Community Forest Collaborative

 

Hikers at Cooley Jericho Community Forest in New Hampshire enjoy the view


Community Forests provide a unique model for local forest ownership that generates economic  and social benefits for the community, while at the same time accomplishing land conservation.  As part of the Community Forest Collaborative, The Center is promoting this new model and supporting communities interested in creating Community Forests.

The Community Forest Collaborative is a partnership among the Trust for Public Land, the Northern Forest Center, and the Quebec Labrador Foundation.  Formed in 2005, the Collaborative promotes the development and implementation of Community Forests in Maine, New Hampshire and Vermont.

The Collaborative has described a Community Forest Model that communities can use as a strategy to promote economic development, community development, and working forestland conservation. The Community Forest Model consists of the following components:

  • Community Forests are owned and managed by a municipal entity or by a community based non-profit on behalf of a community.
  • The acquisition process and management structure ensures community participation in and responsibility for management decisions.
  • The community has secure access to the value and benefits of the forest, both monetary and non-monetary, that can support and reinforce community priorities and economic development objectives.
  • The conservation values of the forestland are permanently protected through a conservation easement and sustainable forest management practices.
     

  • New Study finds a New Hampshire Community Forest contributes to local economy - 06/06/14

    The small town of Errol, N.H., created a Community Forest in 2005, and a new study shows that the town-owned and managed forest, called 13 Mile Woods Community Forest, contributes significantly to local economic and community development.

     

    A new report by The Community Forest Collaborative finds that the Community Forest has permanently conserved 7,100 aces of working forestland, prime wildlife habitat and scenic views; it has generated $3.7 million in timber sales in its first seven years, contributing significantly to the local economy; and has produced $1.7 million in net revenues, enabling the town to pay off half the initial purchase loan and interest.

     

     

     

     

  • Land Purchased for Perley Mills Community Forest - 03/28/14


    In December of 2013, Loon Echo Land Trust purchased the 1,600 acre property from K&W Timberlands. Loon Echo Land Trust is collaborating with the towns of Denmark, Bridgton and Sebago, Maine to create a Community Forest. The Community Forest will allow the local communities to carefully conserve wildlife habitat and water quality of many beautiful ponds and high quality wetlands through sustainable forestry. The property contains snowmobile and regional ATV trails, as well as Pickerel Pond and Willett Pond. We are excited for Loon Echo on this enormous accomplishment.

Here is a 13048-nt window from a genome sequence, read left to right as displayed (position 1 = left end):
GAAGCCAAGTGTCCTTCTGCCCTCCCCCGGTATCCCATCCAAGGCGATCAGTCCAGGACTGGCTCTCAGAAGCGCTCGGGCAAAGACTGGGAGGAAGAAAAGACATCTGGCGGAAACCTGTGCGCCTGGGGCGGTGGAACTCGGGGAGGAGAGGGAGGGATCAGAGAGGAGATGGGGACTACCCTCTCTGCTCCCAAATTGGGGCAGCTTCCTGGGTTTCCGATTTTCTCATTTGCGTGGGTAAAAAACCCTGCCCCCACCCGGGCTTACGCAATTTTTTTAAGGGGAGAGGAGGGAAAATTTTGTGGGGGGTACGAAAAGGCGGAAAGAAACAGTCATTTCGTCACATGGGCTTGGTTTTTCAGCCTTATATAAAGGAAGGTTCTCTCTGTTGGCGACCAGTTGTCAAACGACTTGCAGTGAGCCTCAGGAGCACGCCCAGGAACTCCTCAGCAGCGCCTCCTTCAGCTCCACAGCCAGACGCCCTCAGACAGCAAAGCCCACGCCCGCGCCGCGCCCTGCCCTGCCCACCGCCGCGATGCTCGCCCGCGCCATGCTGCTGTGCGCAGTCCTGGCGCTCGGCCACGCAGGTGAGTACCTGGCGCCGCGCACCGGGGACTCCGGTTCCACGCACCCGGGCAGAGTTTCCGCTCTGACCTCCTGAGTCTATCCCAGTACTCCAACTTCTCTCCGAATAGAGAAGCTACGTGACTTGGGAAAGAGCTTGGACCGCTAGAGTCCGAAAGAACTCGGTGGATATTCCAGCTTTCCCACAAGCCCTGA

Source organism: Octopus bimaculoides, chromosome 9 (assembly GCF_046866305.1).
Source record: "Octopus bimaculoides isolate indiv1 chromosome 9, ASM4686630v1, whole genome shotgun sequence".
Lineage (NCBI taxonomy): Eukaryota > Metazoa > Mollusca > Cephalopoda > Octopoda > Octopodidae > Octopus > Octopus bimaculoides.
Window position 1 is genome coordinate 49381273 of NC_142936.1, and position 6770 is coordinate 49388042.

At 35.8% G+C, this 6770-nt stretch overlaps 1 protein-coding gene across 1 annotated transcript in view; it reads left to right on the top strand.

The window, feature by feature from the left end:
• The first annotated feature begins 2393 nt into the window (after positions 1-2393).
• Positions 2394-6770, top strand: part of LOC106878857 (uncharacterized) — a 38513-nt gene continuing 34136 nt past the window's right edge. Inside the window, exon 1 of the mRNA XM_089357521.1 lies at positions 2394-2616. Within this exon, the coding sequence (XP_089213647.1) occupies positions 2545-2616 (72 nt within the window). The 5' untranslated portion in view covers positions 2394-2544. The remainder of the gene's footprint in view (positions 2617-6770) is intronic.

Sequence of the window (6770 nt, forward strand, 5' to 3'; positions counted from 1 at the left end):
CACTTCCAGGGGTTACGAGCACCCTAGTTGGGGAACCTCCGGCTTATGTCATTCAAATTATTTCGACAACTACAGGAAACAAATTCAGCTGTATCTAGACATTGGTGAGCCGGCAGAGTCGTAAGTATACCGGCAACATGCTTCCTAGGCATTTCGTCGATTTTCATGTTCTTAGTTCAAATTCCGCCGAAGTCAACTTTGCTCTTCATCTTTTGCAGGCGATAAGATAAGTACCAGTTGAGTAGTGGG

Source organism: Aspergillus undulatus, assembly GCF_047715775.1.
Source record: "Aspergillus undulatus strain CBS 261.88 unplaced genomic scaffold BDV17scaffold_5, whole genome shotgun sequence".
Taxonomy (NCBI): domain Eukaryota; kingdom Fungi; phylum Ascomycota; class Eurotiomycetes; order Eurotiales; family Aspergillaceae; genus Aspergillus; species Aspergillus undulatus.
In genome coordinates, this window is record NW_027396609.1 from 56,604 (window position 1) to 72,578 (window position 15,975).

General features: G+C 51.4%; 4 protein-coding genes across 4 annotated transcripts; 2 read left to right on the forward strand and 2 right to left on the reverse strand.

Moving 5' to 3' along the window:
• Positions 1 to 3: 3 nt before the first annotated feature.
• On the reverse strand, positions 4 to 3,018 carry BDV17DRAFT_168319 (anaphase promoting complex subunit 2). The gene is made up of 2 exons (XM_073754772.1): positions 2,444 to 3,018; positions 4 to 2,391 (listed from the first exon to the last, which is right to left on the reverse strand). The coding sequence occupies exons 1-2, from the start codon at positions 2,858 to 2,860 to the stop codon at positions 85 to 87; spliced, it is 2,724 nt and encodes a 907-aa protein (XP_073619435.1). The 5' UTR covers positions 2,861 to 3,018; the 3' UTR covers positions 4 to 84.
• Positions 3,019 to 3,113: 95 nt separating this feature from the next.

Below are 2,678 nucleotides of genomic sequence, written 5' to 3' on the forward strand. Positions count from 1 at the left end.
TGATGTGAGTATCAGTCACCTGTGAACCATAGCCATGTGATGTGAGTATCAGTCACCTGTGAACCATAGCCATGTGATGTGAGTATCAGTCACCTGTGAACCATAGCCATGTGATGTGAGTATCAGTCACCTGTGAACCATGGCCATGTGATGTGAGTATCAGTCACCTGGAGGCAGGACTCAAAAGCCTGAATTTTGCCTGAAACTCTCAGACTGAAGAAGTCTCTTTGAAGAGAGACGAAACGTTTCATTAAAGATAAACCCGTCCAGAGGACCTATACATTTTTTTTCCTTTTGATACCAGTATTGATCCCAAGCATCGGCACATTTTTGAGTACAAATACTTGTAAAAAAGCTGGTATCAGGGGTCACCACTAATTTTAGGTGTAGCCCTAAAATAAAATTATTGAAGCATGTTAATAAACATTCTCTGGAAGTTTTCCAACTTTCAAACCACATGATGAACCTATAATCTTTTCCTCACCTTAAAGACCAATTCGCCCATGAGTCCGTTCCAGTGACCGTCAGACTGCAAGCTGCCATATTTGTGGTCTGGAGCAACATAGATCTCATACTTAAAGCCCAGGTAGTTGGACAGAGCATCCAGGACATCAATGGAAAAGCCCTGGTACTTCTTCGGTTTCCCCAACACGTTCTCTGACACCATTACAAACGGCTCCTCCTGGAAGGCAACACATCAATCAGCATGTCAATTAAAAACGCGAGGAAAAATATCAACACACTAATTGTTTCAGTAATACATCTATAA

Find out more information about the Perley Mills Community Forest by visiting their website

  • Cooley-Jericho Community Forest is established! - 09/13/13

    The Cooley-Jericho Community Forest in Easton, NH has been established this week of September 9th! The Ammonoosuc Conservation Trust (ACT) has acquired the land on behalf of four communities. Now, the communities of the communities of Easton, Franconia, Landaff, and Sugar Hill will permanently protect this special place, benefit from the economic proceeds from timber sales, and enjoy public access to the forest. Congratulations to our Director of Forestry, Julie Renaud Evans; Rebecca Brown, Executive Director of ACT and the Planning Committee.

  • Community Forest Fund Provides Grants - 09/01/10

    The Open Space Institute, in collaboration with the Community Forest Collaborative, has launched the Community Forest Fund to support the creation and expansion of Community Forests in Maine, New Hampshire, and Vermont. The Community Forest Fund has been capitalized initially at $1.4 million and is continuing to raise additional capital to support future funding Community Forest grants. For more information, visit the Community Forest Fund.